Pedals or paddles: Should you get a hot hatch with a manual or a dual-clutch gearbox?

The debate rages on
by Ollie Kew | Dec 26, 2020
PHOTO: Mark Riccioni
CAR BRANDS IN THIS ARTICLE

Blah, blah, blah, gearboxes. We’ve all picked a side. You either want a lightning-out-of-a-rocket-launcher-fast paddle-shifter that swaps cogs quicker than you can blink shower gel out of your eye, or you’re a steampunk dinosaur after three pedals, a lever to wriggle around, and a house made of mud with a thatched roof and heated by a campfire in the dirt.

This isn’t that argument. Might I venture a little bit of nuance? Surely we car folk can agree that certain cars suit a certain type of gearbox. A manual would be totally out of place in a Mercedes-Benz S-Class, for instance. You wouldn’t spec a CVT in a Lotus Exige. If you’re feeling brave, you could even argue that while it was sad the likes of Ferrari and Lamborghini have dropped the open-gate click-clack manual, cars like the 812 GTS and the Aventador S&M are so savage and highly strung, it’s a lifesaver to keep both hands on the wheel. Or one hand on your phone, Instagrammers.

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The Great Gearbox Mass Debate is over in super sedans (all automatic), and the last lonely outpost of the manual shifter will be lightweight British track-day fodder—stuff like Ariel Atoms and Caterhams, and probably Morgan.

Here’s where I think things get sticky: hot hatchbacks. Is a hot hatch—surely the quintessential all-things-to-all-people machine—better with three pedals, or two paddles?

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Again, there are certain members of the go-faster shopping-car scene that just wouldn’t suit a manual. The Mercedes-AMG A45 S, for instance. Too peaky, too frenetic—it wouldn’t match the technofest IT nerd personality. Or the Audi S3, for that matter. It isn’t really a hot hatch. It’s more of a shrunken RS4 wagon—quick, effective, and easy to point about, but as memorable as your online banking password.

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Clearly, then, a manual gearbox suits the up-and-at-’em cheeky character of a less grownup hot hatch. This tiny pool is teeming with talent: the Toyota GR Yaris, the Ford Focus ST, the Mini Cooper JCW, and—of course—the mechanically mesmerizing Honda Civic Type R are all a joy to change gear in.

However, friends...the invasion’s coming. Mini’s fluffed GP Works is now auto-only. More new Golf GTIs will be sold packaged with DSG than the dimpled gear lever. Heck, the GTI Clubsport and the Golf R are DSG-only.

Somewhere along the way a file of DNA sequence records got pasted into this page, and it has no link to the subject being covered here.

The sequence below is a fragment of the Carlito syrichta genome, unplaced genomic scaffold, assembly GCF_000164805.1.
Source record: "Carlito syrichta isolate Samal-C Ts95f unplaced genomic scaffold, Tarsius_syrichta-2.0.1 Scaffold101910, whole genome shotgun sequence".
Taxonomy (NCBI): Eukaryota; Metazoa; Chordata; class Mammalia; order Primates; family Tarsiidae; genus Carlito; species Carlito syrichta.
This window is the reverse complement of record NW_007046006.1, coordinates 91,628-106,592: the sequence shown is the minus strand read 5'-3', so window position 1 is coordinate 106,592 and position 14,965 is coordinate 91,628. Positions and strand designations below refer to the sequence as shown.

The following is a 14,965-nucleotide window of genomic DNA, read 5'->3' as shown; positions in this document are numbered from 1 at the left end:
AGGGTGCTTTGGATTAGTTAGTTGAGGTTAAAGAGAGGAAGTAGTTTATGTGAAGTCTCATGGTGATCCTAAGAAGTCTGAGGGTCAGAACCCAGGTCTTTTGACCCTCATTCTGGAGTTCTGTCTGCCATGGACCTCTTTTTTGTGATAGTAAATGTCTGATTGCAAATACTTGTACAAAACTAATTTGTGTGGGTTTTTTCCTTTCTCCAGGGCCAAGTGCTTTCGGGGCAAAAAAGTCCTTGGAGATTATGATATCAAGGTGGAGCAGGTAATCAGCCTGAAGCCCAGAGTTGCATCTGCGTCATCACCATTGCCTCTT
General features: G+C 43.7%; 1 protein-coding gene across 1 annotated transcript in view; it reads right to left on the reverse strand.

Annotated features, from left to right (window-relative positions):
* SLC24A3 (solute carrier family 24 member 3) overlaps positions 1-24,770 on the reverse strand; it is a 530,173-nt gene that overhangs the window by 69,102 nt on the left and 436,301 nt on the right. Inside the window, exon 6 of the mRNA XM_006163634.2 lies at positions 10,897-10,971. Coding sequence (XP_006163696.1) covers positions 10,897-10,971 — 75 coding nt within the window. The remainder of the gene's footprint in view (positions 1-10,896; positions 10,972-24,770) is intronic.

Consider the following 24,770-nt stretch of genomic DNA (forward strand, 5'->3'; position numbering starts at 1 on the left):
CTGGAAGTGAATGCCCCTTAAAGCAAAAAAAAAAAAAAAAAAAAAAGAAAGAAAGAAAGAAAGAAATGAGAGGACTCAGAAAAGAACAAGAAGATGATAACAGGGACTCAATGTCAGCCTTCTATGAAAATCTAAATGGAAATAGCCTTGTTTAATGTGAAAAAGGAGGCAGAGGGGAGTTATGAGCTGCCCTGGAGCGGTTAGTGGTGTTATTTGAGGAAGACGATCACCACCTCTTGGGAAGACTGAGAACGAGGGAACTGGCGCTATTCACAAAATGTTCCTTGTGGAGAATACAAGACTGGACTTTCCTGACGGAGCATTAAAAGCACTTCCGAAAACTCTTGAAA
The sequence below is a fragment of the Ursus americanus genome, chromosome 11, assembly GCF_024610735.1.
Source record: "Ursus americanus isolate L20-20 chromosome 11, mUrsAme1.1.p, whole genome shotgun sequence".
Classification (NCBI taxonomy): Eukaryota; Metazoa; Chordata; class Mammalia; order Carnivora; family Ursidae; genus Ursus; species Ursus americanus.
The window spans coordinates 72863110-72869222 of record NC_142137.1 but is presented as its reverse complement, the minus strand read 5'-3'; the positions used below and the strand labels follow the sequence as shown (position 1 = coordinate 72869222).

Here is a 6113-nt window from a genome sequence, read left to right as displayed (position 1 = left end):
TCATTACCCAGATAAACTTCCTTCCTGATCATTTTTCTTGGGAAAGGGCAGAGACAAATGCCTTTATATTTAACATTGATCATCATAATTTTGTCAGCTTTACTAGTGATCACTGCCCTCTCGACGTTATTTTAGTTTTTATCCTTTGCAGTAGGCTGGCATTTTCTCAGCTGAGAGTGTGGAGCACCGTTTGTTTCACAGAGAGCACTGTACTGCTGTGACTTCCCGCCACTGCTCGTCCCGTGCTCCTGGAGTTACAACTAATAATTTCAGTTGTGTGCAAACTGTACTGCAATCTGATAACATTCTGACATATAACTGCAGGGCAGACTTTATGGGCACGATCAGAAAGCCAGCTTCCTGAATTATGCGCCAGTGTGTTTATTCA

So’s the new BMW M135i, and the newer, better, supposedly back-to-basics BMW 128ti. And with the hot hatch stumbling toward a hybrid electric future, the writing is on the wall for DIY-shift everyday supercars.

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Then there’s one of Top Gear’s very favorite fast cars at any size or price: the superb Hyundai i30N. Recently made even superb-er thanks to a ridiculously big-budget facelift. New LED lights and bumpers, we expected. Lightweight forged rims, bucket seats, extra power, and a mildly more cultured ride, we didn’t.

Chief among the upgrades was an all-new eight-speed twin-clutch gearbox. As per, it makes the i30N a bit quicker against the clock and a bit more economical on the rolling road. But what’s clever from the N Division is how (unlike fitting a fast Ford with an automatic, both done not-so-cleverly of late), the i30N DCT doesn’t suffer a character-ectomy.

The new gearbox has its own sense of humor, because it’s crammed to the brim with gimmicks. ‘N Grin Shift’ is basically a push-to-pass overboost shortcut. The shorter gearing helps the i30N charge forward with more gusto than its 275hp output would have you expect. And it feels like a quality installation, too: expensive metal paddles, bright change-up lights, and Hyundai was adamant you should be able to shift sequentially on the PRND lever as well, as approved by Dom Toretto and literally no one else in the world.

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Which would I have? The new DCT gives me pause for thought—much more than a Focus ST auto or a Golf GTI DSG would. The i30N manual suffers a woolly bite point that makes it easy to stall in town. I like having both hands on the chunky steering wheel to help quell the torque-steer. And with eight speeds instead of six, this might finally be an i30N that’ll average more than 12.75km/L. Imagine that.

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...ah, who am I kidding? Hot hatches unsullied by plug-in batteries are an endangered species, so I’d have the old-fashioned stick-shift with the rev-blip set to the maxtreme. Sorry to have wasted your time. Serves you right for stumbling into an argument on the Internet.

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NOTE: This article first appeared on TopGear.com. Minor edits have been made.

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PHOTO: Mark Riccioni
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